Camelid IFNs could play important role in combating emerging zoonotic pathogens

Within the last two decades, the emergence and global impact of three highly pathogenic coronaviruses of zoonotic origin have compelled rapid attention to anthropogenic drivers of disease evolution and the prevention of potential future zoonotic outbreaks. Numerous zoonotic viruses could lead to the next pandemic after the severe acute respiratory syndrome coronavirus 2 (SARS-CoV-2) pandemic.

Camelids are the sole survivors of the mammalian suborder Tylopoda, which first appeared 40 million years ago. The Camelidae are a family of superbly adapted animals that live in particular ecological niches with harsh temperatures, little foliage, food, and water. Camelini (Old World Camels) is comprised of only one genus and two species. Llama (Lama glama), Guanaco (Lama guanicoe), Vicugna (Vicugna vicugna), and Alpaca (Alpaca vicugna) are the four species of the Lamini (New World camelids). The Camelidae family has a remarkable level of conservation, with all extant individuals having the same chromosome number and possessing distinct heavy-chain antibodies.

In a recent study published in the  Developmental & Comparative Immunology journal, the discovery of a novel form of mammalian interferon-Beta (IFN-β) with four cysteine residues from the dromedary camel and the five remaining members of the mammalian suborder Tylopoda is described. Following infection with the camelpox virus and stimulation with the viral mimic poly, the expression of IFN-β mRNA was examined.

In vitro, recombinant dromedary IFN-β generated in a prokaryotic expression system increased the expression of IFN-responsive genes in camel kidney cells and provided antiviral resistance to camelpox virus. Camelid IFNs are anticipated to be important in the fight against new zoonotic diseases found in camelids.

Study: Beta interferons from the extant camelids: Unique among eutherian mammals. Image Credit: Rita_Kochmarjova / ShutterstockStudy: Beta interferons from the extant camelids: Unique among eutherian mammals. Image Credit: Rita_Kochmarjova / Shutterstock

Findings

The authors developed polymerase chain reaction (PCR) primers around the potential IFNB gene coding region. They cloned and sequenced a 646 basepair (bp) fragment from dromedary camel genomic DNA using CdIFNbNF and CdIFNbNR primers. A 561-bp Open Reading Frame (ORF) encoding a 186-amino-acid protein was found in the cloned fragment. The dromedary camel IFN-β, when compared to other mammalian models, was shown to share identity with porcine (83.2%), human (77.4%), and murine (62%) orthologs.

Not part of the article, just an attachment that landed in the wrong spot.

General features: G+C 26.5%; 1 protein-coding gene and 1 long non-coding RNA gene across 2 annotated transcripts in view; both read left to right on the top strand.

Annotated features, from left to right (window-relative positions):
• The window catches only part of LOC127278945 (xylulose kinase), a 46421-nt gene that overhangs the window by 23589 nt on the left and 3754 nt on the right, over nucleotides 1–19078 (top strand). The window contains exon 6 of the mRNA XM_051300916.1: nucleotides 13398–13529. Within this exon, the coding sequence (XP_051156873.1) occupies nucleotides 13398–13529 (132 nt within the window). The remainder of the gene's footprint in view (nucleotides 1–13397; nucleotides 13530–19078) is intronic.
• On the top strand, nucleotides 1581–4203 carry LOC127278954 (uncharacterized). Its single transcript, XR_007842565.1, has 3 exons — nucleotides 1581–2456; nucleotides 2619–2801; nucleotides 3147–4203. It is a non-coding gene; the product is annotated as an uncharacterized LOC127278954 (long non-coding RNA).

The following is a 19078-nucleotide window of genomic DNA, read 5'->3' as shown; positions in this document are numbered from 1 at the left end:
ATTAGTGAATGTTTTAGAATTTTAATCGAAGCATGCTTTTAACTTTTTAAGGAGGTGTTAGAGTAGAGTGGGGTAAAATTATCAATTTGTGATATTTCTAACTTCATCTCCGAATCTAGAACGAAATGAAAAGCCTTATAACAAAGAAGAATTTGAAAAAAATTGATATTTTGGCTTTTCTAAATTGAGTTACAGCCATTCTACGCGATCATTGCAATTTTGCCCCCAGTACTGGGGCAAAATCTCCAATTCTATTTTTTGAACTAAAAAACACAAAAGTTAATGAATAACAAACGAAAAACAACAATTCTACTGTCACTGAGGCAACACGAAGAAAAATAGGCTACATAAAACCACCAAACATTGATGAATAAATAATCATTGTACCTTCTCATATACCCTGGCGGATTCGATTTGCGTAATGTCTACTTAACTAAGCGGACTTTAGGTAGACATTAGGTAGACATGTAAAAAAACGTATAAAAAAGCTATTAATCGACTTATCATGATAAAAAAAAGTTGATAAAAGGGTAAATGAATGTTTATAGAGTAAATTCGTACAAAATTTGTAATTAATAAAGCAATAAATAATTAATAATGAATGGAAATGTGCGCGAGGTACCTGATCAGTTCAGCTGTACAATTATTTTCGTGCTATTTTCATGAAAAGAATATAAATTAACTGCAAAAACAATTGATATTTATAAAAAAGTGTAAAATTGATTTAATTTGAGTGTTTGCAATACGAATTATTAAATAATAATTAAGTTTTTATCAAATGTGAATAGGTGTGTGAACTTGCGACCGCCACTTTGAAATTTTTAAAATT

The authors amplified and cloned a 1274 bp fragment from a DraI-digested genomic DNA library using gene walking. The IFNB CDS was 108 bp long, while the 5' regulatory region was 1166 bp long, upstream of the start codon. A TATA box was discovered 110 kilobases (kb) upstream of the start codon in this upstream regulatory region. The Virus-Responsive Elements (VRE) containing all four positive regulatory domains (PRDs) I, II, III, and IV were also discovered in the camel IFNB promoter region upstream of the TATA box.

To express the protein as an N-terminal His6-tagged protein, the mature protein-coding sequence of the dromedary IFN- was cloned into the pET28a vector. The coding sequence of the mature IFN protein includes sixteen E.coli uncommon codons, which could inhibit recombinant expression in E.coli. To augment the limiting uncommon codons, the authors performed recombinant expression in both BL21 and Rosetta 2 E.coli that contained a plasmid. With uncommon codon supplementation, the recombinant protein was expressed better in the Rosetta 2 strain of E.coli.

While inclusion bodies generated the most recombinant protein, the recombinant protein was determined to be functionally inert following purification and in vitro refolding. As a result, the authors used a lower temperature to induce the recombinant protein in Rosetta2 E.coli. In addition, the authors used affinity chromatography to obtain purified protein which was confirmed via Western blot prior to its use in in vitro assays, even though the amount of protein expressed in the sample extract was lower even in low-temperature induction.

The authors used the Camelpox virus (CMLV) and camel kidney cell lines to test the antiviral effectiveness of dromedary IFN-β in vitro. IFN-β treated cells were resistant to infection from CMLV. When compared to the control protein treated or untreated control cells infected with CLMV, the IFN-β and IFN-α1 treated cells displayed no cytopathic effects. They employed real-time qPCR to assess the decrease of CMLV DNA after IFN-β treatment to measure the antiviral activity. In comparison to untreated cells or cells treated with His6-tagged control protein, cells pre-treated with IFN-β had less CMLV DNA.

Implications

The IFNB gene was cloned and identified in this study from the dromedary camel and all other existing Camelidae members. Camelid IFN-β is the only eutherian mammal with two pairs of cysteines in the mature proteins. Antiviral resistance to the cytopathic effects of the camelpox virus was established in camel kidney cells treated with prokaryotically generated recombinant dromedary IFN-β. IFN-β from this distinct cohort of mammals will aid in the understanding of antiviral immunity mechanisms and the development of antivirals against diseases that could cause the next zoonotic pandemic.

Journal reference:
Colin Lightfoot

Written by

Colin Lightfoot

Colin graduated from the University of Chester with a B.Sc. in Biomedical Science in 2020. Since completing his undergraduate degree, he worked for NHS England as an Associate Practitioner, responsible for testing inpatients for COVID-19 on admission.

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